Michael Moore's Bowling for Columbine Strikes Big
J. Gordon
9/10/2003 10:27:47 AM

What’s wrong with our country? That’s a question a lot of people spout rhetorically, but few people have taken the time and energy to really get to the bottom of it. In the Academy Award-winning Bowling for Columbine Michael Moore takes on this ambitious task, while also getting to the heart of the gun control issue, the media and racial profiling, rock music, violent video games and just about every other parental nightmare one can think of.

Watch for some great interviews with Marilyn Manson (who now has my vote for next President of the USA), Matt Stone and Trey Parker (creators of “South Park,” which is loosely based on their hometown of Littleton, Colorado), Charlton Heston at his Coldwater Canyon mansion (who makes a racial faux paus) and attempted interviews with Dick Clark and K-Mart. There is actual security camera footage of the Columbine shooting, as well as the September 11th footage which still feels raw to me and can be a little hard to watch--but it’s nonetheless important.

Perhaps the most poignant moment in the film is set against the old Louie Armstrong song, “What A Wonderful World.” Running over this soundtrack are simply stated facts and video footage of US international meddling and bullying resulting in devastating consequences. For instance: In the 1980's the CIA trained Bin Laden and fellow terrorists to kill the soviets and funded them $US 3 Billion. In 2001, armed with the training and financial backing the CIA provided, Bin Laden launched the World Trade Center attack on September 11, 2001. In 1982, the US provided billions in aid to Saddam for weapons to kill Iranians, including the now-cliché weapons of mass destruction. In 1990, Iraq invaded Kuwait with weapons provided by the US. In 1983, the White House secretly gave Iran weapons to kill Iraqis. It goes on and on. Maybe you’ve heard it all before, but to see each statement, piled up one after the other, is jolting to say the least.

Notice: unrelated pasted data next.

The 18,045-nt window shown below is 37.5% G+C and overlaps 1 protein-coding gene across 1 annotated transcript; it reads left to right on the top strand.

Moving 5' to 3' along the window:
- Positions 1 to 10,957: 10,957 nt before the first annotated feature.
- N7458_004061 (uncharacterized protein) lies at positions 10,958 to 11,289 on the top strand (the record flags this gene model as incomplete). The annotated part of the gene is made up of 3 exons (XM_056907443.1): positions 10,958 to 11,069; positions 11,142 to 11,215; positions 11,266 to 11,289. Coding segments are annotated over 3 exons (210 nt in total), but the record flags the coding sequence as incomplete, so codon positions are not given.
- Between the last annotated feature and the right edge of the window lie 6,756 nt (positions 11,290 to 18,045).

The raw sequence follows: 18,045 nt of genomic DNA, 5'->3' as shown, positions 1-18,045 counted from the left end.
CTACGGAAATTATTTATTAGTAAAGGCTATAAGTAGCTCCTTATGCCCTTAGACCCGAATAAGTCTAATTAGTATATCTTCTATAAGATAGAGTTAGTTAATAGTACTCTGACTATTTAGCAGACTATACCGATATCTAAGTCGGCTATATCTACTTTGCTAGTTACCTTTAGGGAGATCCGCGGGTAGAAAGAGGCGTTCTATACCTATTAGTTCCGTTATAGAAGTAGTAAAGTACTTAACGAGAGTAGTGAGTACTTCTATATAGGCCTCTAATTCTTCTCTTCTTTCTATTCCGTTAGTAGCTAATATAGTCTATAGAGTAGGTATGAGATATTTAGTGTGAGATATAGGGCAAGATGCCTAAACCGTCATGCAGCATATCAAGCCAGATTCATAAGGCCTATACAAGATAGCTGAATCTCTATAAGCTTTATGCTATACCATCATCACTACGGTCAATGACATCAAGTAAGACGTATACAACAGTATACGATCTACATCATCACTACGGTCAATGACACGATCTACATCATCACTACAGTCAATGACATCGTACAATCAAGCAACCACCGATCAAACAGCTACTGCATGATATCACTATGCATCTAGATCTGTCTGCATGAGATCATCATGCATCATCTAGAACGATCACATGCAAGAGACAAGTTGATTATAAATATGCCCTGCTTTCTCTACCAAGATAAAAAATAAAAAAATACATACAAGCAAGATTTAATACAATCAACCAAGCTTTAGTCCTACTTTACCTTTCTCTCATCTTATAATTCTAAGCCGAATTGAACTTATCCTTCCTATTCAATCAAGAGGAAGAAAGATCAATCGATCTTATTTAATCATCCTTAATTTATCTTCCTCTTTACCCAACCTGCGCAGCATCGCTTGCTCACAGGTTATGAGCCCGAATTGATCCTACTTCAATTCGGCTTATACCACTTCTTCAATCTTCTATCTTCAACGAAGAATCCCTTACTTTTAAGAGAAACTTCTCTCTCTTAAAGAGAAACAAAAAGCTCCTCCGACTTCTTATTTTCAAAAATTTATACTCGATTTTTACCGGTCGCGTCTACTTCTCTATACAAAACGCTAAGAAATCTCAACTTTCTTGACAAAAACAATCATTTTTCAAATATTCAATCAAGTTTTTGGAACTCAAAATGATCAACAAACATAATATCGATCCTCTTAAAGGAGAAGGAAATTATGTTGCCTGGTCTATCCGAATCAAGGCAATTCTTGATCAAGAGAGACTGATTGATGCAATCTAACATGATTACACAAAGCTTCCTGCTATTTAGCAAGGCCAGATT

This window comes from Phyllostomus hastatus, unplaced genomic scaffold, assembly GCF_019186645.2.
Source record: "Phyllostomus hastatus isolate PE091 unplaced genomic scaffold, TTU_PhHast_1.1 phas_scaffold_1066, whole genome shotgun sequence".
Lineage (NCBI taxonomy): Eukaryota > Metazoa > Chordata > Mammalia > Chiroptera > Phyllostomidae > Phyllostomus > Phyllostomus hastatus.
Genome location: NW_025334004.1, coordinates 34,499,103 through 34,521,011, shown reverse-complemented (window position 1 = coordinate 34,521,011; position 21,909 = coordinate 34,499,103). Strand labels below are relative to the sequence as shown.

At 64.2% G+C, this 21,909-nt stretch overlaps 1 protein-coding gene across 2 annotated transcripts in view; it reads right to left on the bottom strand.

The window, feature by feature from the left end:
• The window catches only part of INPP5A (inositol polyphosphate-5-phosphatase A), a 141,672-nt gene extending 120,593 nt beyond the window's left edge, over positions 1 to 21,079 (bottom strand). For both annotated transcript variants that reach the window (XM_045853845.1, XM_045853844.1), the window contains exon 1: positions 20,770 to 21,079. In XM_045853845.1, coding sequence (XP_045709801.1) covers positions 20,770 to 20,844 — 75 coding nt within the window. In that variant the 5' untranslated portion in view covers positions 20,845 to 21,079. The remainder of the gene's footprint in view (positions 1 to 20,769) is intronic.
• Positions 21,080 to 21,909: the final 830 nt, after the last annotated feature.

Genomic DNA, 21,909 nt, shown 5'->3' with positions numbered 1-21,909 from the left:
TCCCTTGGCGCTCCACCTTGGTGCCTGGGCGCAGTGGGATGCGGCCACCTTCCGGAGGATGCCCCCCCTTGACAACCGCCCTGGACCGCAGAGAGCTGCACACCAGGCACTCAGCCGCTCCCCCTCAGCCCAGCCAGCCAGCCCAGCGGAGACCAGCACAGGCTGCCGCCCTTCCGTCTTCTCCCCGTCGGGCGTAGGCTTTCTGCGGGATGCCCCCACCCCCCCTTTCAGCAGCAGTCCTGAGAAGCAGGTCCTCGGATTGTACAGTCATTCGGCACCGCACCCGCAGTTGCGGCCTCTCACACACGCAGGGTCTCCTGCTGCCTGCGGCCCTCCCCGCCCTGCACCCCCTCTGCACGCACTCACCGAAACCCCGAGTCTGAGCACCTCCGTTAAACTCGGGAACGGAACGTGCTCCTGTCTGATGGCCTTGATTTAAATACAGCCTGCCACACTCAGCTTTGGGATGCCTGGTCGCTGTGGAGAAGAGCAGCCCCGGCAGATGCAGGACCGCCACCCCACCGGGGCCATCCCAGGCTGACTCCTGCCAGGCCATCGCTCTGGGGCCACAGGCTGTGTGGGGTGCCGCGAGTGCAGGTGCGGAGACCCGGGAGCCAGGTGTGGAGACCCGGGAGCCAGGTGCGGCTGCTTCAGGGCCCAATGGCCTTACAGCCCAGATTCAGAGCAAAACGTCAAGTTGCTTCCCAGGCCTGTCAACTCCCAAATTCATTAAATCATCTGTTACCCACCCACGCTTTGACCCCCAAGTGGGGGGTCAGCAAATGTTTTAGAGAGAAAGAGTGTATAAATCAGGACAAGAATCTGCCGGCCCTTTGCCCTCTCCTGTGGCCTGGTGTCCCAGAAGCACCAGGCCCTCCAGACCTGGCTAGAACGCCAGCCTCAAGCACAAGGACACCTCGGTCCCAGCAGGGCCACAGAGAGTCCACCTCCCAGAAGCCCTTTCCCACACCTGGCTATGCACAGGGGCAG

The most important message of this movie may be the simple comparisons of our country to so many others. Charlton Heston blamed America’s violence on a "mixed ethnicity," but Moore claims Canada had an even bigger mix, complete with a lower crime rate.

Can we blame violent video games? Moore proves that Japan has much more violent games than we do, and their homicide rate is much lower as well.

How about a violent history? Well, Germany was once home to the Nazi party, and they have a far lower rate than us.

It kinda makes you wonder…until he examines the differences between our media and that of our northern neighbor, Canada (which coincidentally has more guns per person, few gun control restrictions, and a tiny fraction of the number of annual homicides that take place in America).

To be fair, Bowling for Columbine takes a few pot shots at some celebrities (Heston, Dick Clark) and corporations (K-Mart, Lockheed-Martin), expecting them to shoulder the blame for several generations of industry greed and indifference. But you have to give Moore credit for the clever parallel of his own life with Charlton Heston’s—both grew up in the same small Michigan town, both began as hunters and are members of the NRA. From there, however, their paths diverge sharply, taking them in radically different directions until they meet for an interview at the film’s end.

Since his infamous Academy Awards speech this year, Moore has been called an Anti-American and this film has been criticized the same way, but that’s not accurate. Osama Bin Laden is an Anti-American. Moore doesn’t want to see American destroyed, he wants it to be less violent and consumed by fear. Moore loves America, and his Constitutional right to free speech gives him the opportunity to write his books and make his movies. He is certainly anti-Bush, but why should that make someone anti-American? Plenty of conservatives out there were anti-Clinton or anti-Carter or anti-Kennedy, but never called ‘anti-American’.

Since the release of Bowling for Columbine in theaters, Moore’s been accused of taking sound bites from Heston out of context, and some critics have dismissed the movie because of this. I say, watch it and realize that your local news is doing the same thing every day. Watch it with an open mind and consider that it is subjective. Watch it for what it is: a brilliantly constructed polemic, engrossing to watch and certainly relevant. No matter what your politics, you'll think on the issues raised here after seeing the movie, and that's admirable in itself.

Whether or not you are disillusioned with the state of the country, disillusioned by the constant violence going on here and in the Middle East, disillusioned by lies and the manipulation of media, you may find some brief solace in a movie like this. Bowling for Columbine concerns all of us and is essential viewing.


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